If you’re interested in trying out an Every Day Kit, you’re in luck. With every purchase of an Every Day Kit, Stowaway is offering Reading My Tea Leaves readers an additional three of their very favorite products: An additional cheek and lip rougelipstick, and an eye palette of your choice. Now you’ll really have everything you might need. You can start building your kit, right this way. (There’s no expiration date on this offer. Sorry guys! This offer will expire on January 31, 2018. Stowaway is currently only able to ship to addresses in the US.)

    This post was sponsored by Stowaway. All opinions are my own.  Thanks for supporting the brands that support Reading My Tea Leaves.

    things you can do today.

    January 15, 2018

    four things to do on MLK Jr. Day | reading my tea leaves

     

    Four things to do today to celebrate the legacy of Dr. Martin Luther King Jr.

    + Listen to the Seeing White podcast. I’ve mentioned this here before, but it has been the single best thing I’ve listened to in the last six months as I try to grapple with what it means to be a white woman in a racist America today. Begin the eleven-part series today.

    + Support Higher Heights, an organization committed to expanding and supporting Black women’s leadership, from the voting booth to public office and beyond election day. Get involved or donate today.

    + Talk to kids. About Dr. King, yes, but about overt racism, too. In November I took a Raising Race Conscious Children workshop along with Faye’s preschools teacher and redoubled my efforts to make sure that I’m not taking a race-blind approach to discussions with my kids about race. You can get tons of great strategies from their site, but to get started, here are 100 Race-Conscious Things You Can Say To Your Child to Advance Racial Justice, today. (And here are some books to read to kids, too.)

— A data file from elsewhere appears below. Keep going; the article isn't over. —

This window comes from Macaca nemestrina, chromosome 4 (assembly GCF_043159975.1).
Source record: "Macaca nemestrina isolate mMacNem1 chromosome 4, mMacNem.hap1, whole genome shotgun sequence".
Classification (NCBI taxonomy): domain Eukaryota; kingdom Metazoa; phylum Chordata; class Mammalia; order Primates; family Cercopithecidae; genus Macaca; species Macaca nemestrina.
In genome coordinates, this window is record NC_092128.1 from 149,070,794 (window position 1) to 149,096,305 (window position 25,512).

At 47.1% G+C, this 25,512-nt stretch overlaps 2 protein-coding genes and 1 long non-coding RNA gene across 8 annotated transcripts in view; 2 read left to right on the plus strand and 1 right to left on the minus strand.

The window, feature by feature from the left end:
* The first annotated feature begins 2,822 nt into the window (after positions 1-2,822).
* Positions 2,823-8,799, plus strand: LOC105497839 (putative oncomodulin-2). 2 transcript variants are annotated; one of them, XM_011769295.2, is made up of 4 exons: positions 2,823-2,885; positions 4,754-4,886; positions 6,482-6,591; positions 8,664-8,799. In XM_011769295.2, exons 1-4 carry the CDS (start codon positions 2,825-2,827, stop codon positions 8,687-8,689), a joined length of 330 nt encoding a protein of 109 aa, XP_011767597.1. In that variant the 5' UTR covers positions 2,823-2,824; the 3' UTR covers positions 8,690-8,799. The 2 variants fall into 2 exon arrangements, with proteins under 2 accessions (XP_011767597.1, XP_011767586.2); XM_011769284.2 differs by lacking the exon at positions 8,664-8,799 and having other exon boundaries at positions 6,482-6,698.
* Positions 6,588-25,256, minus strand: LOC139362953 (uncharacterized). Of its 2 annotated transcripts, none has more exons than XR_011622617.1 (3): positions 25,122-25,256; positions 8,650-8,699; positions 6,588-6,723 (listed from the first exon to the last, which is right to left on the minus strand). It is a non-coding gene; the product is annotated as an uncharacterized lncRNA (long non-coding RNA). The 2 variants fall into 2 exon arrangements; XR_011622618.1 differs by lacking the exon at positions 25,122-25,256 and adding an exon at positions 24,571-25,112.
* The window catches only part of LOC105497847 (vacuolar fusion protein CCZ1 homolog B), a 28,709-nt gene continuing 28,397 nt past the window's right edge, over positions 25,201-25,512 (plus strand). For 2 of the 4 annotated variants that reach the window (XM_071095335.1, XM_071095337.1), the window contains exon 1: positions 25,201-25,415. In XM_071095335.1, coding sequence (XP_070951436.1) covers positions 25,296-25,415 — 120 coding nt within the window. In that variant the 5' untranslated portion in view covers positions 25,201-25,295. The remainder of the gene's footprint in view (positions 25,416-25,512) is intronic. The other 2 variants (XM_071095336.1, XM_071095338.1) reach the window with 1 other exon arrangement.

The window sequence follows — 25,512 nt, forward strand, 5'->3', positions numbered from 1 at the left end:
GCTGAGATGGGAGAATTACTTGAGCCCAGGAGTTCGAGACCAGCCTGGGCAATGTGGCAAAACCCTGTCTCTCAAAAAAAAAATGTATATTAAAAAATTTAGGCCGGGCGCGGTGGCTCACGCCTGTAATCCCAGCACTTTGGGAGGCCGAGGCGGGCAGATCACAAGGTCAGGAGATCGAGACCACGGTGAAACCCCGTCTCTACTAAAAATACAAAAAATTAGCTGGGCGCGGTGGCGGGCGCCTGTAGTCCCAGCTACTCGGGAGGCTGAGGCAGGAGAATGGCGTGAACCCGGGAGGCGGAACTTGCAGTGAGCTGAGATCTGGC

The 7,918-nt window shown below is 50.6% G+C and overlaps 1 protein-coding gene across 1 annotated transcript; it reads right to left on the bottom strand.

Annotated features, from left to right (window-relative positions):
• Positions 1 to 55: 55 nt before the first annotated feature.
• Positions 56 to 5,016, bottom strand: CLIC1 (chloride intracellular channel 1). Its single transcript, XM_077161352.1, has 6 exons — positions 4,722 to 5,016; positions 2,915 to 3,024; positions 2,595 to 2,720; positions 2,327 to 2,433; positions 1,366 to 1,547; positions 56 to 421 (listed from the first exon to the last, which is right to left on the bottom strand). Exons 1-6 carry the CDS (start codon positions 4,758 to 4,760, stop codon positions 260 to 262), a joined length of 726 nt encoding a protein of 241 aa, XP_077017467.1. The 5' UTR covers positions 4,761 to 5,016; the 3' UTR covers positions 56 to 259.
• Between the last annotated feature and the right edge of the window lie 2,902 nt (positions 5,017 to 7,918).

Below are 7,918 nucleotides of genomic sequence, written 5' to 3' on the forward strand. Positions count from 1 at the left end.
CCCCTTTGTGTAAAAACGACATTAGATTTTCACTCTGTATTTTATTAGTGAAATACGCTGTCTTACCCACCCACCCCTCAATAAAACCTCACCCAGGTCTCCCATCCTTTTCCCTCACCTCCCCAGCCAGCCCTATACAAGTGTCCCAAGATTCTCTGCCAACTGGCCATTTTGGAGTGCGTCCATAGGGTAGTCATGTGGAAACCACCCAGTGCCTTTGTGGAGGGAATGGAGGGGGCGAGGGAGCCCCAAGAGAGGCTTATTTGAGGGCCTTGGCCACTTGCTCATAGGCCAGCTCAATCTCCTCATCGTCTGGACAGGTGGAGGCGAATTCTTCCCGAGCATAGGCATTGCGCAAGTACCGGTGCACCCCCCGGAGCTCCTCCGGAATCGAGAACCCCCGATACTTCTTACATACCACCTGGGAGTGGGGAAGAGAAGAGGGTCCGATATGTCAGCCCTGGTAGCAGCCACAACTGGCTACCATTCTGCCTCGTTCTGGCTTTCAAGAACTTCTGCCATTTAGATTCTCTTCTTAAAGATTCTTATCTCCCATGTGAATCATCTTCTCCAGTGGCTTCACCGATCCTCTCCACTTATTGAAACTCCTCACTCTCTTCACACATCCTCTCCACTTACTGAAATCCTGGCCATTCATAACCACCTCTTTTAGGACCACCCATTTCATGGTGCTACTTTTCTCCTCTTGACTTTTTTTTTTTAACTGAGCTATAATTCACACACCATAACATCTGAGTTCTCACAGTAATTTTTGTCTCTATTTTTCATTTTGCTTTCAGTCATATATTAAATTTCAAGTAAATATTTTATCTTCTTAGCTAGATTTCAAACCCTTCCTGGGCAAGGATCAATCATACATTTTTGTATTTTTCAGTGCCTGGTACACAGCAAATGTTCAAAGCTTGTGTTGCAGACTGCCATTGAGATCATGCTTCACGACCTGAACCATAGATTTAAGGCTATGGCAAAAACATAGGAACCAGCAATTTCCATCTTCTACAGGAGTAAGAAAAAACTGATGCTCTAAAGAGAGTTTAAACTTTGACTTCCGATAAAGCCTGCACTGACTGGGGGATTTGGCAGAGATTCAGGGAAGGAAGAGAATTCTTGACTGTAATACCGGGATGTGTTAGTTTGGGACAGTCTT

+ Read what Black women are writing. I’ve loved reading essays by Ijeoma Oluo this year and her book So You Want to Talk About Race comes out today. Buy it!

    What else?

    PS. Image above from Dr. Martin Luther King Jr.’s Letter from Birmingham Jail. You can read the full letter here.

  • my week in objects (mostly).

    five little things that made my week 1. this last blossom.  {because all the best things are fleeting.} 2. this second round of blooms. {smaller than the first, but twice as many.} 3. less…

    January 12, 2018 8 Comments
  • winter wardrobe resolutions with thredup.

    This post is sponsored by thredUP, a secondhand shopping website selling high-quality, like-new clothes for a fraction of the price. On any given day of January you might find me opening my tiny notebook and…

    January 11, 2018 18 Comments
  • make-believe: january sunshine.

    January. Such a paradoxical month, isn’t it? At the same time that I’m raring to start fresh and forge ahead, I’m tempted to cozy up, hunker down, and nap through the duration. You too?…

    January 10, 2018 25 Comments
  • make your own: calendula salve.

    For all of its loveliness, January is a month in New York that requires some amount of defending against. To fend off the cold we need extra layers of wool. To combat the blues…

    January 8, 2018 38 Comments
  • my week in objects (mostly).

    five little things that made my week. 1. these mended pants. {because now they’re ready to start again.} 2. this scarf start. {for slowly getting longer.} 3. these candles. {because all i wanted for…

    January 5, 2018 24 Comments
  • how to know it’s january.

    By the radiator, woolly layers laid out to dry. On the windowsill, flowers. White ones. In strollers, toddler cheeks greased to shining with salve, or else red and ruddy and in need of it.…

    January 3, 2018 65 Comments